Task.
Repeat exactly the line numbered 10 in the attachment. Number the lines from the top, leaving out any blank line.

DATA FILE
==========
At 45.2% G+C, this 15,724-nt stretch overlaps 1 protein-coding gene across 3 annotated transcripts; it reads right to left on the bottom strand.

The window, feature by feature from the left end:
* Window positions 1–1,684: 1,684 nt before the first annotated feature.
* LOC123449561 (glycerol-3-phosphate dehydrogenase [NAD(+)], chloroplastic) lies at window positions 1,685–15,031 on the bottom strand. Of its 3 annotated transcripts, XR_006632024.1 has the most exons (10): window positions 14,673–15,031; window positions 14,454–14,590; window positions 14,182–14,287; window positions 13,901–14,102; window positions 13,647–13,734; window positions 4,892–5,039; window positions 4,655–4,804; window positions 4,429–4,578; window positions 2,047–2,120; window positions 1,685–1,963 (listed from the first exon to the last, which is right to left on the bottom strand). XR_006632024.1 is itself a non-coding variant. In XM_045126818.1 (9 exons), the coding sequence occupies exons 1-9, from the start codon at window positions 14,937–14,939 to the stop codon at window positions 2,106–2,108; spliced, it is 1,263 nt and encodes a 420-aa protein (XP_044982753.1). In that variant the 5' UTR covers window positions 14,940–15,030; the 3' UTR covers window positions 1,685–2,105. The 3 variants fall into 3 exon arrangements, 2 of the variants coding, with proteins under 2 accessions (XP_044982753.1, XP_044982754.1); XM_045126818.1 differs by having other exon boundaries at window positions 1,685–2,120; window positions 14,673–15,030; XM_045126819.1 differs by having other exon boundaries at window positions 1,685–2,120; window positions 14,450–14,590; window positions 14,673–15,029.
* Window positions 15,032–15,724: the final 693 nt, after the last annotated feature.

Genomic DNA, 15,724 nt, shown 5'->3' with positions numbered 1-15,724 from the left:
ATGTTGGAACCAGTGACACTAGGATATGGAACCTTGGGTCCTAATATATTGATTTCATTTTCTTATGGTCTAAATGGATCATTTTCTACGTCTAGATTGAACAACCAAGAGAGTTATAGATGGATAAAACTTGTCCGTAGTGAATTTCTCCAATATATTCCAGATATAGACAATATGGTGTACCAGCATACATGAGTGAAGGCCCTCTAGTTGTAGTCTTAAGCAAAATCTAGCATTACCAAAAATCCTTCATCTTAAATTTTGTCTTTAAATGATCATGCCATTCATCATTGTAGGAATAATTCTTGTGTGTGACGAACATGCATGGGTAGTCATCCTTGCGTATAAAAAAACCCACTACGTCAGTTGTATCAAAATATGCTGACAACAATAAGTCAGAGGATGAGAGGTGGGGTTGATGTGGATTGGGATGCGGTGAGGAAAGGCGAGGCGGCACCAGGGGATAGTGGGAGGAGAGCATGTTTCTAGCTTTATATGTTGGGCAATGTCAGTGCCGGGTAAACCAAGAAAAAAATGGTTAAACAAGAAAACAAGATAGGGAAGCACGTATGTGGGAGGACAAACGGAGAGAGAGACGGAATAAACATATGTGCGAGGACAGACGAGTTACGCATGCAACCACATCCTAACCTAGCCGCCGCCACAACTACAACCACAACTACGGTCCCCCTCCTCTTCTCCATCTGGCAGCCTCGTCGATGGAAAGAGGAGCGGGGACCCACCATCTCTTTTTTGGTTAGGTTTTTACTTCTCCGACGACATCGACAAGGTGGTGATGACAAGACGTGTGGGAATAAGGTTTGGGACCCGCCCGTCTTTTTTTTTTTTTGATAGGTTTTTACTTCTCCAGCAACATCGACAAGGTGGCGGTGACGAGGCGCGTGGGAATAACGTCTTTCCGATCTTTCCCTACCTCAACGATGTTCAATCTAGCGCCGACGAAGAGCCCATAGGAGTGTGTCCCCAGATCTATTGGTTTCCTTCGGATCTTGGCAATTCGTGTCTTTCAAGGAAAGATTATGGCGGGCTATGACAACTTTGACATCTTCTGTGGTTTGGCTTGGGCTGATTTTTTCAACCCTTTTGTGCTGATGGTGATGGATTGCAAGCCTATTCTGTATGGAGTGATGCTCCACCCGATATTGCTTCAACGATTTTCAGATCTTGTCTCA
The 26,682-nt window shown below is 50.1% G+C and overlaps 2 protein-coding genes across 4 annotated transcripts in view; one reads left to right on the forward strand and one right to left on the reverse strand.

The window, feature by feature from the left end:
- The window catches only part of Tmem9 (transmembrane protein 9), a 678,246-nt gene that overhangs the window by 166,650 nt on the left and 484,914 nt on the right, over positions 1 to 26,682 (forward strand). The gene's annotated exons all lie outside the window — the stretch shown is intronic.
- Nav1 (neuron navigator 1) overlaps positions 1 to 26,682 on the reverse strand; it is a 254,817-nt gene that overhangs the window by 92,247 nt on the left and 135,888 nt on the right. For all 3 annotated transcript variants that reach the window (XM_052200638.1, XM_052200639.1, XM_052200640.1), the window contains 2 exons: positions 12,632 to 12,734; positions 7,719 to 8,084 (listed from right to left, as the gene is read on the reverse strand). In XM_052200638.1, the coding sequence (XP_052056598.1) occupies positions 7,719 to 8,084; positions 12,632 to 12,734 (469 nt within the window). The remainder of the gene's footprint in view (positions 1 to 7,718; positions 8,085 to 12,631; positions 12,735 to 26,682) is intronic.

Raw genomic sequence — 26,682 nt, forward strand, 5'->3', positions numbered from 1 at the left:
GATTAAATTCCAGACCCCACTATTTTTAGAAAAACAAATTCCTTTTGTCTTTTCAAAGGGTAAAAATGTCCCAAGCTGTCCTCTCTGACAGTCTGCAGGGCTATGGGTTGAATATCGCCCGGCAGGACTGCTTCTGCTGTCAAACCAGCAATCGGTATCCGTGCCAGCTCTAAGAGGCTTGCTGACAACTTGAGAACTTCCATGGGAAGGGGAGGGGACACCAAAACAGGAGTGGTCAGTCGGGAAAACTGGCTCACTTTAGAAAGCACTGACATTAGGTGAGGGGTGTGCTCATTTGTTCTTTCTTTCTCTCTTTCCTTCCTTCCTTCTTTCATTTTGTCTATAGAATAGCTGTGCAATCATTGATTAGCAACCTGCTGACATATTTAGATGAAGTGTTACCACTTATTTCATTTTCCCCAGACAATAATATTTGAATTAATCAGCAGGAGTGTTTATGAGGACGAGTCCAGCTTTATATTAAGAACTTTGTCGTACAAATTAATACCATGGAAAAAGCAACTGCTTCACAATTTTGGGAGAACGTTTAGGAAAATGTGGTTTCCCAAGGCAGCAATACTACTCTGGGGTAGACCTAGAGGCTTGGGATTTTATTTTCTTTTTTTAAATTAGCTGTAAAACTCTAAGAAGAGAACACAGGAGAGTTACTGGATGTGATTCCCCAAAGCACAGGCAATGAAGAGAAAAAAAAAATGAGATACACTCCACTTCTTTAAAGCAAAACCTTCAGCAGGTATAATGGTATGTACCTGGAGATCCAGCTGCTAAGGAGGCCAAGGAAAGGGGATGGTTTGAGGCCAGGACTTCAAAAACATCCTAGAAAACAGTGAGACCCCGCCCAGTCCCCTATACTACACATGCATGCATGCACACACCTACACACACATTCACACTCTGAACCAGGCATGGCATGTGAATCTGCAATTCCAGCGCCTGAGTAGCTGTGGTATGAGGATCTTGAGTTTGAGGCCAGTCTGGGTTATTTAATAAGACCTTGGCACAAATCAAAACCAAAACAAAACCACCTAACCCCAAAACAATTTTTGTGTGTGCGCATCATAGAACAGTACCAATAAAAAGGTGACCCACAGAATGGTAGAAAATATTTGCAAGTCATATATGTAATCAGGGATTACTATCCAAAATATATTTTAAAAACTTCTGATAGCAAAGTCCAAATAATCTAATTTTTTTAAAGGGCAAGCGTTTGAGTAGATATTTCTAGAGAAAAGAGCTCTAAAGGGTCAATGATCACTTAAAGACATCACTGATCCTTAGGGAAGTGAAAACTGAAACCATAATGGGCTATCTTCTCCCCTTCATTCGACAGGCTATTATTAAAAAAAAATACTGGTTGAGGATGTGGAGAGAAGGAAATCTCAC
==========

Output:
- The window catches only part of Tmem9 (transmembrane protein 9), a 678,246-nt gene that overhangs the window by 166,650 nt on the left and 484,914 nt on the right, over positions 1 to 26,682 (forward strand). The gene's annotated exons all lie outside the window — the stretch shown is intronic.